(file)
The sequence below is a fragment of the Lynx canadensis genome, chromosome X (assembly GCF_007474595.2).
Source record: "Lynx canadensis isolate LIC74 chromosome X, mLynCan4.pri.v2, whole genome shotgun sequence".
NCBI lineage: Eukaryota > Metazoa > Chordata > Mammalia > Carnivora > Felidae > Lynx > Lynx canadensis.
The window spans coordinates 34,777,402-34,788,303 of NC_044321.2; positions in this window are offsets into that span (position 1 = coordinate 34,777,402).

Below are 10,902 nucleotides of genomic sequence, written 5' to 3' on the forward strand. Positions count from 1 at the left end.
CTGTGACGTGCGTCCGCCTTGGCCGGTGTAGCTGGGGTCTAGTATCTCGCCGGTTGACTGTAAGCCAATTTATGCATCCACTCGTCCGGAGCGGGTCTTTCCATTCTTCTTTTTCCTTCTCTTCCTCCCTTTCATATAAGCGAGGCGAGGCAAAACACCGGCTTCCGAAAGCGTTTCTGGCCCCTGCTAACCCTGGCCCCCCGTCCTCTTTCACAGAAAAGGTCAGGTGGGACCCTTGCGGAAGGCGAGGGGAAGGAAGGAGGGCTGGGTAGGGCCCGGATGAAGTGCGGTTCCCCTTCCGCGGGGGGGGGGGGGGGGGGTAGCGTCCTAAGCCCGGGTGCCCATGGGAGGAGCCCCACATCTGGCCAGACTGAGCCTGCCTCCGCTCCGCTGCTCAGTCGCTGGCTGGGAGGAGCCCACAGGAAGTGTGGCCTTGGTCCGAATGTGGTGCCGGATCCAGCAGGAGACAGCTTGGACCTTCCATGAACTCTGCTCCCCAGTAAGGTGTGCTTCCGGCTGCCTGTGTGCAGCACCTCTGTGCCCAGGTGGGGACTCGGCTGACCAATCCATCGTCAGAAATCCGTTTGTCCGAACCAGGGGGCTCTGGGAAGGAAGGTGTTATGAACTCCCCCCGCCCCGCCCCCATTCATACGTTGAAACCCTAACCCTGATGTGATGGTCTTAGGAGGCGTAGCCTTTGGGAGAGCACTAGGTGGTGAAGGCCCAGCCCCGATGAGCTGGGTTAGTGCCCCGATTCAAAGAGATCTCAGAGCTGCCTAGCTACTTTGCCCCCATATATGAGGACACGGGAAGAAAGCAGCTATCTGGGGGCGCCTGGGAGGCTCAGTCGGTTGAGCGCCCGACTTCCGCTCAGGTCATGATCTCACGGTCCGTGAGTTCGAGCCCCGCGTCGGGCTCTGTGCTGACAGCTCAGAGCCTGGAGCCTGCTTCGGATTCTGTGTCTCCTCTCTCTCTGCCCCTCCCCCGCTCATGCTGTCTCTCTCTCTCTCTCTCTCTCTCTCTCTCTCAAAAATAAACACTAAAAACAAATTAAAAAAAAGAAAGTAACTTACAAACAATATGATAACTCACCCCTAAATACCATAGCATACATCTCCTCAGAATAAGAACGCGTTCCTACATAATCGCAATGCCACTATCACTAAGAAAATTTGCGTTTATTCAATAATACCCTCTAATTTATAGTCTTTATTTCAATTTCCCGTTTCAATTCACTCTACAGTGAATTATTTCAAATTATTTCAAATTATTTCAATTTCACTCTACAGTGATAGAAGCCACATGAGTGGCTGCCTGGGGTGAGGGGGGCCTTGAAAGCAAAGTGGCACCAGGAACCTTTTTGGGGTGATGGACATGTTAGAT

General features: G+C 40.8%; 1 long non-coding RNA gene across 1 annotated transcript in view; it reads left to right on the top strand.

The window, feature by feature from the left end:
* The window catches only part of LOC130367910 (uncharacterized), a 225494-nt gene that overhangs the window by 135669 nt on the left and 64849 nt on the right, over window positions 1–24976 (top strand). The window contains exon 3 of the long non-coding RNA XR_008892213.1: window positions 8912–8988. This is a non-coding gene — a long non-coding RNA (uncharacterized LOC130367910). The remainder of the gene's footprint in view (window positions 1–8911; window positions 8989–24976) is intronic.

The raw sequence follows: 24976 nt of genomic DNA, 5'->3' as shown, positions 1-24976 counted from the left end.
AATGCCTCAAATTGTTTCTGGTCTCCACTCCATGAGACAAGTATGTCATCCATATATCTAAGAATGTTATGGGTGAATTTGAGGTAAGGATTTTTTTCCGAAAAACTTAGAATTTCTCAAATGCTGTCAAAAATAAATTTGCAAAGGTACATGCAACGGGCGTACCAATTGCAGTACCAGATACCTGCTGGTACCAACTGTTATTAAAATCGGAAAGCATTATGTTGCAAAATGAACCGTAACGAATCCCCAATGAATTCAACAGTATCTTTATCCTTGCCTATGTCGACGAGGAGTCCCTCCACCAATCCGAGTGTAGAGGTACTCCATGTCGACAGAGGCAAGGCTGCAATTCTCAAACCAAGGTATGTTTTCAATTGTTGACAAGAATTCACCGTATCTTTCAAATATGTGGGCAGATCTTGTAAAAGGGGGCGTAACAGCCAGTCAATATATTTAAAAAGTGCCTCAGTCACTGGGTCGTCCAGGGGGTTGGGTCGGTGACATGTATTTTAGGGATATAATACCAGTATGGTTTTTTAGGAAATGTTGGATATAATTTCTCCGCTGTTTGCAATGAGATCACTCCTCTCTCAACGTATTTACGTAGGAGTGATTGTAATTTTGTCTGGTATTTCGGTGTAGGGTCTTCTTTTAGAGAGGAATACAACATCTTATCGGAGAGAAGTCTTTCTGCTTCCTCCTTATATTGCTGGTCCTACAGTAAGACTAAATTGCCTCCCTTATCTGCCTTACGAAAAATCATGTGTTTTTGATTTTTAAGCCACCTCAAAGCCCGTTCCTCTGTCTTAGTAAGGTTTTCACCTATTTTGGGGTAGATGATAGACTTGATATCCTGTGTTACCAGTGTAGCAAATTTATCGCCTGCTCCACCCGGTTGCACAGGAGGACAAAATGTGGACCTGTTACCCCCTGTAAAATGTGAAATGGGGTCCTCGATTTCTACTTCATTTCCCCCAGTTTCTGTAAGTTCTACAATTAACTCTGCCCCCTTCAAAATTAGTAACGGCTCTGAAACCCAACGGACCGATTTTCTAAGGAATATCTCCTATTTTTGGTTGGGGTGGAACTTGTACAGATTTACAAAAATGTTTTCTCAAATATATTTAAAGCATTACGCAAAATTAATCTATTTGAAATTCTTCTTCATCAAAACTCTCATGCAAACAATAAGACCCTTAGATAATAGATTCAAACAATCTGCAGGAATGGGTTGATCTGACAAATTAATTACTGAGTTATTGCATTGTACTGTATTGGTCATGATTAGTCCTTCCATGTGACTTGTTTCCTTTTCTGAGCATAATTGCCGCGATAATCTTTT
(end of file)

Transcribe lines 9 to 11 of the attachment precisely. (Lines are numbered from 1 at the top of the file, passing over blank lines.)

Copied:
* The window catches only part of LOC130367910 (uncharacterized), a 225494-nt gene that overhangs the window by 135669 nt on the left and 64849 nt on the right, over window positions 1–24976 (top strand). The window contains exon 3 of the long non-coding RNA XR_008892213.1: window positions 8912–8988. This is a non-coding gene — a long non-coding RNA (uncharacterized LOC130367910). The remainder of the gene's footprint in view (window positions 1–8911; window positions 8989–24976) is intronic.

The raw sequence follows: 24976 nt of genomic DNA, 5'->3' as shown, positions 1-24976 counted from the left end.
AATGCCTCAAATTGTTTCTGGTCTCCACTCCATGAGACAAGTATGTCATCCATATATCTAAGAATGTTATGGGTGAATTTGAGGTAAGGATTTTTTTCCGAAAAACTTAGAATTTCTCAAATGCTGTCAAAAATAAATTTGCAAAGGTACATGCAACGGGCGTACCAATTGCAGTACCAGATACCTGCTGGTACCAACTGTTATTAAAATCGGAAAGCATTATGTTGCAAAATGAACCGTAACGAATCCCCAATGAATTCAACAGTATCTTTATCCTTGCCTATGTCGACGAGGAGTCCCTCCACCAATCCGAGTGTAGAGGTACTCCATGTCGACAGAGGCAAGGCTGCAATTCTCAAACCAAGGTATGTTTTCAATTGTTGACAAGAATTCACCGTATCTTTCAAATATGTGGGCAGATCTTGTAAAAGGGGGCGTAACAGCCAGTCAATATATTTAAAAAGTGCCTCAGTCACTGGGTCGTCCAGGGGGTTGGGTCGGTGACATGTATTTTAGGGATATAATACCAGTATGGTTTTTTAGGAAATGTTGGATATAATTTCTCCGCTGTTTGCAATGAGATCACTCCTCTCTCAACGTATTTACGTAGGAGTGATTGTAATTTTGTCTGGTATTTCGGTGTAGGGTCTTCTTTTAGAGAGGAATACAACATCTTATCGGAGAGAAGTCTTTCTGCTTCCTCCTTATATTGCTGGTCCTACAGTAAGACTAAATTGCCTCCCTTATCTGCCTTACGAAAAATCATGTGTTTTTGATTTTTAAGCCACCTCAAAGCCCGTTCCTCTGTCTTAGTAAGGTTTTCACCTATTTTGGGGTAGATGATAGACTTGATATCCTGTGTTACCAGTGTAGCAAATTTATCGCCTGCTCCACCCGGTTGCACAGGAGGACAAAATGTGGACCTGTTACCCCCTGTAAAATGTGAAATGGGGTCCTCGATTTCTACTTCATTTCCCCCAGTTTCTGTAAGTTCTACAATTAACTCTGCCCCCTTCAAAATTAGTAACGGCTCTGAAACCCAACGGACCGATTTTCTAAGGAATATCTCCTATTTTTGGTTGGGGTGGAACTTGTACAGATTTACAAAAATGTTTTCTCAAATATATTTAAAGCATTACGCAAAATTAATCTATTTGAAATTCTTCTTCATCAAAACTCTCATGCAAACAATAAGACCCTTAGATAATAGATTCAAACAATCTGCAGGAATGGGTTGATCTGACAAATTAATTACTGAGTTATTGCATTGTACTGTATTGGTCATGATTAGTCCTTCCATGTGACTTGTTTCCTTTTCTGAGCATAATTGCCGCGATAATCTTTT